Document Type

Article

Publication Date

7-1-2014

Abstract

The Arctic radiation balance is strongly affected by clouds and surface albedo. Prior work has identified Arctic cloud liquid water path (LWP) and surface radiative flux biases in the Community Atmosphere Model, version 5 (CAMS), and reductions to these biases with improved mixed-phase ice nucleation schemes. Here, CAMS net top-of-atmosphere (TOA) Arctic radiative flux biases are quantified along with the contributions of clouds, surface albedos, and new mixed-phase ice nucleation schemes to these biases. CAMS net TOA all-sky shortwave (SW) and outgoing longwave radiation (OLR) fluxes are generally within 10W m(-2) of Clouds and the Earth's Radiant Energy System Energy Balanced and Filled (CERES-EBAF) observations. However, CAMS has compensating SW errors: Surface albedos over snow are too high while cloud amount and LWP are too low. Use of a new CAMS Cloud-Aerosol Lidar and Infrared Pathfinder Satellite Observations (CALIPSO) lidar simulator that corrects an error in the treatment of snow crystal size confirms insufficient cloud amount in CAMS year-round. CAMS OLR is too low because of low surface temperature in winter, excessive atmospheric water vapor in summer, and excessive cloud heights year-round. Simulations with two new mixed-phase ice nucleation schemes-one based on an empirical fit to ice nuclei observations and one based on classical nucleation theory with prognostic ice nuclei improve surface climate in winter by increasing cloud amount and LWP. However, net TOA and surface radiation biases remain because of increases in midlevel clouds and a persistent deficit in cloud LWP. These findings highlight challenges with evaluating and modeling Arctic cloud, radiation, and climate processes.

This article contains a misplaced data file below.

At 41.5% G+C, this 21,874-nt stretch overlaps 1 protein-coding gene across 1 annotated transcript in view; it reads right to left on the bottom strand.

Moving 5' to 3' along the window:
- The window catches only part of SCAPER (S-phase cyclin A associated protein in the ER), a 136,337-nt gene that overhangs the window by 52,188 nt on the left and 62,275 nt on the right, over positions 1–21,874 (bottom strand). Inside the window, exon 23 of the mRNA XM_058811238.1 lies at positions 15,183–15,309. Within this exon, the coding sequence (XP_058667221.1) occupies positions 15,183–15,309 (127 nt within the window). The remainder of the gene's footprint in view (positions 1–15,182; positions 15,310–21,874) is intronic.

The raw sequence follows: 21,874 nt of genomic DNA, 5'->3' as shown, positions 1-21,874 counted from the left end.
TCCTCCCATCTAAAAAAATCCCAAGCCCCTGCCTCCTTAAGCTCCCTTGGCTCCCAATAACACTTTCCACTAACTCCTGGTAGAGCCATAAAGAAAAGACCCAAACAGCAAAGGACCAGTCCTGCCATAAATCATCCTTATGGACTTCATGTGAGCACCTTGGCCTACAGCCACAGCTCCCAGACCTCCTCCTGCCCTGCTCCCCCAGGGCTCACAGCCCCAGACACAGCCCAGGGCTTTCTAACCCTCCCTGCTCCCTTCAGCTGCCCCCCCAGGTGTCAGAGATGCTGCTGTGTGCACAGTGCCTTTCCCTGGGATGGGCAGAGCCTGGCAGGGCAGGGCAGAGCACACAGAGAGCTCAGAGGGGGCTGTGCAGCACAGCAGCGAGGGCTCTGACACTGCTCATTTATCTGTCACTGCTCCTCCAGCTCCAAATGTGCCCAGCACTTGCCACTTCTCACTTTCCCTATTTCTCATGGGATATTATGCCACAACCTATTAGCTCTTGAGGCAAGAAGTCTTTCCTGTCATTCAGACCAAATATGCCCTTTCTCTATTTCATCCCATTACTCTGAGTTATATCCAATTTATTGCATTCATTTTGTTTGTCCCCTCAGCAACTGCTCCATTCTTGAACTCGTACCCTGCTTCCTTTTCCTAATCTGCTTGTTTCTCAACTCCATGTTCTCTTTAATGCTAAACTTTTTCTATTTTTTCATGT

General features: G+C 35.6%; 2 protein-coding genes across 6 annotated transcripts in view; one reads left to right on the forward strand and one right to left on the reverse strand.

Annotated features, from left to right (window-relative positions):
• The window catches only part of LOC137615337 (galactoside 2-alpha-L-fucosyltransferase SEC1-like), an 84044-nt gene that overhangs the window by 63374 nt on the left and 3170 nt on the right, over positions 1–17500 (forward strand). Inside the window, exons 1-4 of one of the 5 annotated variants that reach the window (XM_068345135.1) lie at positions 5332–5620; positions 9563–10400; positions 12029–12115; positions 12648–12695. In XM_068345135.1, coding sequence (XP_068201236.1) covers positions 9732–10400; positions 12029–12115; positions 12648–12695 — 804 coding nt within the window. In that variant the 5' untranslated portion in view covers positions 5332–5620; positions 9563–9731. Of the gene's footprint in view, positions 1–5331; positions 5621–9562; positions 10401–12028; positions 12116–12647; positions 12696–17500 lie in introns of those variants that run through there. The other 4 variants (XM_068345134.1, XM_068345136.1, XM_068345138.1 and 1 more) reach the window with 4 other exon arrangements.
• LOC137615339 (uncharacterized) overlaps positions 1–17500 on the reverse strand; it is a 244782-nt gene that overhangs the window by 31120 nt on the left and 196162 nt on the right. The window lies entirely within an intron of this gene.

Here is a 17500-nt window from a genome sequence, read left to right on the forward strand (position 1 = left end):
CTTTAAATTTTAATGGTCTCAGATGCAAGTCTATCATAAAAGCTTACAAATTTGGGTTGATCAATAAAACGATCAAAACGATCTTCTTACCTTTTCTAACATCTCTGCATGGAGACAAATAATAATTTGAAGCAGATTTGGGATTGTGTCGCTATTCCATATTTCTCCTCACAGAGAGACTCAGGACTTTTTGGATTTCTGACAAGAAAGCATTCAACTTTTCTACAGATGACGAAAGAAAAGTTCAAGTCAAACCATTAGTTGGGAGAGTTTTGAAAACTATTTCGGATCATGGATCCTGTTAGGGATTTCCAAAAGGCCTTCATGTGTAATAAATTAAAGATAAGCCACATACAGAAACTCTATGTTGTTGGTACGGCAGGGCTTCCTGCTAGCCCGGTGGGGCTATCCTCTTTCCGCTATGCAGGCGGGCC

DOI

10.1175/JCLI-D-13-00608.1

Comments

© Copyright 2014 American Meteorological Society (AMS). Permission to use figures, tables, and brief excerpts from this work in scientific and educational works is hereby granted provided that the source is acknowledged. Any use of material in this work that is determined to be “fair use” under Section 107 of the U.S. Copyright Act September 2010 Page 2 or that satisfies the conditions specified in Section 108 of the U.S. Copyright Act (17 USC §108, as revised by P.L. 94-553) does not require the AMS’s permission. Republication, systematic reproduction, posting in electronic form, such as on a web site or in a searchable database, or other uses of this material, except as exempted by the above statement, requires written permission or a license from the AMS. Additional details are provided in the AMS Copyright Policy, available on the AMS Web site located at (http://www.ametsoc.org/) or from the AMS at 617-227-2425 or copyrights@ametsoc.org.

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